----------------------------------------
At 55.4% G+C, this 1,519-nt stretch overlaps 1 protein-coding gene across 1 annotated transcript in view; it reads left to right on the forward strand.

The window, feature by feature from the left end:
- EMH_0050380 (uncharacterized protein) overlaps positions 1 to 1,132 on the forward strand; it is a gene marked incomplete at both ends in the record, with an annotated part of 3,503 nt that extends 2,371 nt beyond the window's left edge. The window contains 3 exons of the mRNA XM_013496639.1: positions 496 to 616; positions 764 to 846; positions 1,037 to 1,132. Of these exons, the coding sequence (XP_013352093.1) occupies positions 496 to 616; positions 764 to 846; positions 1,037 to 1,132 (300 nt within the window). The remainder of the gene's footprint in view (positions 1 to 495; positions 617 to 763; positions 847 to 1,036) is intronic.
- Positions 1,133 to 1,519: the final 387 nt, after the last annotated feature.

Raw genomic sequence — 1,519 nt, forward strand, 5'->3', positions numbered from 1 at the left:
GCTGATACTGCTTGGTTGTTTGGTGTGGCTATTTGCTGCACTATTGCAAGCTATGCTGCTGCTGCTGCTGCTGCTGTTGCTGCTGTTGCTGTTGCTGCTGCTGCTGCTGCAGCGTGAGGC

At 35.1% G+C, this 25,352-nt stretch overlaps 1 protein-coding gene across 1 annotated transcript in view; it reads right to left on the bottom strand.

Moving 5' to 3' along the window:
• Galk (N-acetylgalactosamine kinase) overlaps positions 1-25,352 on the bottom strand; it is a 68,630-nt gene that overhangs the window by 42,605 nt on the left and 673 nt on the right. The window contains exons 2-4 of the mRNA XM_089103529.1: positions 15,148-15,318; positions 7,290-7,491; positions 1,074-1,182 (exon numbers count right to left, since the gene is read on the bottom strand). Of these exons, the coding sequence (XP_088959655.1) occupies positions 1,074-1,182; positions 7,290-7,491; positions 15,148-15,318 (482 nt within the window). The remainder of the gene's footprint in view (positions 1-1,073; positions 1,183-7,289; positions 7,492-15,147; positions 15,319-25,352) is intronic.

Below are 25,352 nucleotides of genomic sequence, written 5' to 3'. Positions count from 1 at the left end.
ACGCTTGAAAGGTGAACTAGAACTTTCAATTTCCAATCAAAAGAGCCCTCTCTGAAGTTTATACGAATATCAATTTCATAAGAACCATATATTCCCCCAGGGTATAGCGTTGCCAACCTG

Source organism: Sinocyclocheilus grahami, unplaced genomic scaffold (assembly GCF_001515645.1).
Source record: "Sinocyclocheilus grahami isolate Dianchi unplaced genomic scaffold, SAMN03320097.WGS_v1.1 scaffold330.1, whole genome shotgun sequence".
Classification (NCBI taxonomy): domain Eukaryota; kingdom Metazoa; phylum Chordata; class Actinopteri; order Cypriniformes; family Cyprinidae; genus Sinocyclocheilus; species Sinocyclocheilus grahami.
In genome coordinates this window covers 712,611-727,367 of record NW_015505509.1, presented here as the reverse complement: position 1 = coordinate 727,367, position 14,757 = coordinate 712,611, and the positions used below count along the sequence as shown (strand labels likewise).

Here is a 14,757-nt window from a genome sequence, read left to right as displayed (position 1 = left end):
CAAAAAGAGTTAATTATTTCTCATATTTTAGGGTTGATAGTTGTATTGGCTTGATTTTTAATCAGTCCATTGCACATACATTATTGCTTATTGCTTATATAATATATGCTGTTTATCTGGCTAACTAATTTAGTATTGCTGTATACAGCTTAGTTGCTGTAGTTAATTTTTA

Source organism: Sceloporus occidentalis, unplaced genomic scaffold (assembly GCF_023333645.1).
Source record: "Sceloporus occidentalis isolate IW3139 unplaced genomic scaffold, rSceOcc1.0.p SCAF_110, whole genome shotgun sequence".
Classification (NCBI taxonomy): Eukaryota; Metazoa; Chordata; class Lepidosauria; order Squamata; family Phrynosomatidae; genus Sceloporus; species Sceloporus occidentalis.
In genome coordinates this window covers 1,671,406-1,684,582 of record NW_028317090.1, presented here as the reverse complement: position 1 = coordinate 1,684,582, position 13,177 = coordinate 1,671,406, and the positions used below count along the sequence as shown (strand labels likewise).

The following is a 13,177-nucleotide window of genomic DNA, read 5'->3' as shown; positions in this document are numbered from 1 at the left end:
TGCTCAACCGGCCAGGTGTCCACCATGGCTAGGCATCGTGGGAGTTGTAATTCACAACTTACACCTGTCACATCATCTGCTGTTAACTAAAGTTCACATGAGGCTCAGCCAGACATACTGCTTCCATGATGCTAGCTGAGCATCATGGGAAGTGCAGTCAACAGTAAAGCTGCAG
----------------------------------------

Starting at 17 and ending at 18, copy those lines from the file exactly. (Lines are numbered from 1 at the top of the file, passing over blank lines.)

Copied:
CAAAAAGAGTTAATTATTTCTCATATTTTAGGGTTGATAGTTGTATTGGCTTGATTTTTAATCAGTCCATTGCACATACATTATTGCTTATTGCTTATATAATATATGCTGTTTATCTGGCTAACTAATTTAGTATTGCTGTATACAGCTTAGTTGCTGTAGTTAATTTTTA

Source organism: Sceloporus occidentalis, unplaced genomic scaffold (assembly GCF_023333645.1).